debtors and all your assets - from bank accounts to valuable
    possessions. It's a criminal offence to make a false statement on these
    forms, so you must be truthful. It's also illegal to sell any items
    before the bankruptcy order or to hide any goods that you own.


    The court will review your case and will only grant you a bankruptcy
    order if it feels that you have no other means of solving your debt
    problems. Once the order is in place, your accounts and assets will be
    frozen and the Official Receiver will investigate your finances. First
    they will interview you. Then they'll give notice of your bankruptcy
    order to various bodies, such as your local authority, sheriff court,
    land registry, utility companies, banks, insurance companies, landlords
    and solicitors, in order to determine what debts you owe and what
    assets you have. Once the Official Receiver has compiled a
    comprehensive report on your finances, a copy will be sent to all your
    creditors and your assets divided equally among them.


    You'll normally be discharged from your bankruptcy order within a year,
    by which time your debts will either have been paid back or written off.


    Alternatives to bankruptcy:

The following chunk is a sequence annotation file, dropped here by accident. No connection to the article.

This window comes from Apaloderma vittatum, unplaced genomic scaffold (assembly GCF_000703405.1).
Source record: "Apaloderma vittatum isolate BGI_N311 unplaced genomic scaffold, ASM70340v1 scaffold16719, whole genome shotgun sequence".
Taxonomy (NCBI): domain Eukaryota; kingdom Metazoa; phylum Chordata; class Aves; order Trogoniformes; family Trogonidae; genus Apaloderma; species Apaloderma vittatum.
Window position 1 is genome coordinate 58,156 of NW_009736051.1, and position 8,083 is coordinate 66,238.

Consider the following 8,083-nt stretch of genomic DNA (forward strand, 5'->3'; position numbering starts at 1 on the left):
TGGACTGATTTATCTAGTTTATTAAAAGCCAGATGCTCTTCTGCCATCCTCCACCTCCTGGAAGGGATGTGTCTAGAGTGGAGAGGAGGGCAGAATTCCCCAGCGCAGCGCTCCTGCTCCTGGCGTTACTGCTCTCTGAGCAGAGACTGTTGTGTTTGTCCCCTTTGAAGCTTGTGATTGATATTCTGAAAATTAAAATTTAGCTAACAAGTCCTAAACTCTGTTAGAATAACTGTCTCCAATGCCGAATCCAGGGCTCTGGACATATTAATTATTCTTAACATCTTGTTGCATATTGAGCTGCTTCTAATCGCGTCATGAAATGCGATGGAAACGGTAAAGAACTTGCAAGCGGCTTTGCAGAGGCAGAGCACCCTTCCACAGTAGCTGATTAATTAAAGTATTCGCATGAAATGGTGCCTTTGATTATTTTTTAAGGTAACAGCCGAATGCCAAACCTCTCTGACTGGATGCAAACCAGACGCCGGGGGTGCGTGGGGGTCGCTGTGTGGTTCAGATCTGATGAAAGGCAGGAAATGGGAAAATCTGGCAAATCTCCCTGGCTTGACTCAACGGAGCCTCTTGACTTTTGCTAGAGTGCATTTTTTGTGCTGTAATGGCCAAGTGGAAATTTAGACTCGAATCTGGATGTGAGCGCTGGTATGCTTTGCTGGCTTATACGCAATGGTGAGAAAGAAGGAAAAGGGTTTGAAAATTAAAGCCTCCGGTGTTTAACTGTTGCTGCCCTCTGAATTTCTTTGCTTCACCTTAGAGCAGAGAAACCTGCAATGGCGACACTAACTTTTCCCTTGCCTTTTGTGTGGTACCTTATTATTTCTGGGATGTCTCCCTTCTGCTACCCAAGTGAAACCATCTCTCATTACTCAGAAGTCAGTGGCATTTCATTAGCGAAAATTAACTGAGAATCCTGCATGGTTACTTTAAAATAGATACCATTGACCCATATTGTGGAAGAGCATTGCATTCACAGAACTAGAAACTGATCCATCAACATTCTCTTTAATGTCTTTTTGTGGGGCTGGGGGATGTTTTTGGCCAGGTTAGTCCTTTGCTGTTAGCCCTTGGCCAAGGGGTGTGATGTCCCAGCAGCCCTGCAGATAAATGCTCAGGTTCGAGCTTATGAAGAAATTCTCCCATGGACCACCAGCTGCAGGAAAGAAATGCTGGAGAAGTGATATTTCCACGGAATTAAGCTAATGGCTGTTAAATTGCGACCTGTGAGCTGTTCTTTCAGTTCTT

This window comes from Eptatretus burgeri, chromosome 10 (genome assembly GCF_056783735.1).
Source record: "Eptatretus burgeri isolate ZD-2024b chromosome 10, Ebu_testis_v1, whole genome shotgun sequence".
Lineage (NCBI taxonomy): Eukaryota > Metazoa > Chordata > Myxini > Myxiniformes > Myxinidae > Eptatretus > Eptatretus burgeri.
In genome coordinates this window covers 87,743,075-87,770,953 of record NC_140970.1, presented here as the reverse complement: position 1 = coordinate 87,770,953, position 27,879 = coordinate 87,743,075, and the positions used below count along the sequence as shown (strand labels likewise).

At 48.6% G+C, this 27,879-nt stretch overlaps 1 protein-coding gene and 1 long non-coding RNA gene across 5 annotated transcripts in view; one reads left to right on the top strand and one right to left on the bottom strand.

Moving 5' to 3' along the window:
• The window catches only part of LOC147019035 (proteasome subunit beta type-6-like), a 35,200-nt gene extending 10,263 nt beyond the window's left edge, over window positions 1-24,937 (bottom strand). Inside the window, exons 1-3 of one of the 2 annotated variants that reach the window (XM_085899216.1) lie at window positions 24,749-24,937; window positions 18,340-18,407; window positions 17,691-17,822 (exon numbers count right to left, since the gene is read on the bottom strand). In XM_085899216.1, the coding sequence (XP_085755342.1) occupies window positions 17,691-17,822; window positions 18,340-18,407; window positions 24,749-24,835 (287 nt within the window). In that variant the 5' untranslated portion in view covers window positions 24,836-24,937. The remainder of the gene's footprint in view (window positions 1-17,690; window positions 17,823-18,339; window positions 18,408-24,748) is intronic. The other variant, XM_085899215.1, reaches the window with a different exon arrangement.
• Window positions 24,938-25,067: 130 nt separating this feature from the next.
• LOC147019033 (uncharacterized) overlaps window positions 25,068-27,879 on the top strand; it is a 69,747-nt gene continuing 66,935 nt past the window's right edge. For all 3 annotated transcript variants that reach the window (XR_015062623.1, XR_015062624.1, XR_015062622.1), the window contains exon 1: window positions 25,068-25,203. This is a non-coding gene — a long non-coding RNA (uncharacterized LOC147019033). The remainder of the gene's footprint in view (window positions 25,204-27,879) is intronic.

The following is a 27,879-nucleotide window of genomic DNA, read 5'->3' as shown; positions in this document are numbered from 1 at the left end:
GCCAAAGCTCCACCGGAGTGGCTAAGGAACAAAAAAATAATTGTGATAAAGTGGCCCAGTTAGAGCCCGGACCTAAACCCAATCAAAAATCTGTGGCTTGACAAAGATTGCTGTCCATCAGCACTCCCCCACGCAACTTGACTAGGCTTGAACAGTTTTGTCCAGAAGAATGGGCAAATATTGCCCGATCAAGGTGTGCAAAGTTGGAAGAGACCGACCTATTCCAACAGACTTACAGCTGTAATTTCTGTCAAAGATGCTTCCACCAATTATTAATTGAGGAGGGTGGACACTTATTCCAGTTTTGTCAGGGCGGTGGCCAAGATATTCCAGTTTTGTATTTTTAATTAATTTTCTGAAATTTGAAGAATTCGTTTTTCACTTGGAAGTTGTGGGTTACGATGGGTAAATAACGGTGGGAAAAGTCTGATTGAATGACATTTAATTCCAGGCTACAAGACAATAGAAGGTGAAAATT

If your debts haven't gone too far down the line, it may be possible to
    come to an informal arrangement with your creditors that will allow you
    to repay your debt in a manageable way. You can try to negotiate a
    repayment plan in which you make your repayments in affordable regular
    instalments. It may cost you more in interest in the long term, but it
    could be a more viable option than bankruptcy.


    If this doesn't work, a formal, legally binding arrangement called an
    Individual Voluntary Arrangement may be able to be set up with your
    creditor. You'll need the services of an insolvency practitioner to
    arrange this.


    Alternatively, insolvency practitioners also offer debt management plans, in
    which they take on management of your debts for a fee.


    If one or more creditors has obtained a county court judgement against
    you and the total owed is less than £5,000, you may be able to
    apply for an administration order at your local court, under which your
    repayments to your creditor are made via the court, which takes a
    portion of the repayment for administering the repayments.


    Information About The Author

    Biography: Author: Benedict Rohan Website: http://www.mortgagenation.co.uk Benedict Rohan works as a freelance finance writer. Commercial Mortgage, Homeowner Loans, Remortgages


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    Back to article category: Bankruptcy

    Additional Bankruptcy Articles

    Bankruptcy and Your Business
    Bankruptcy for your business can be a traumatic event. However, it can become necessary, and at a certain point there is a need to move on in your economic life, just like it can become necessary in your personal life.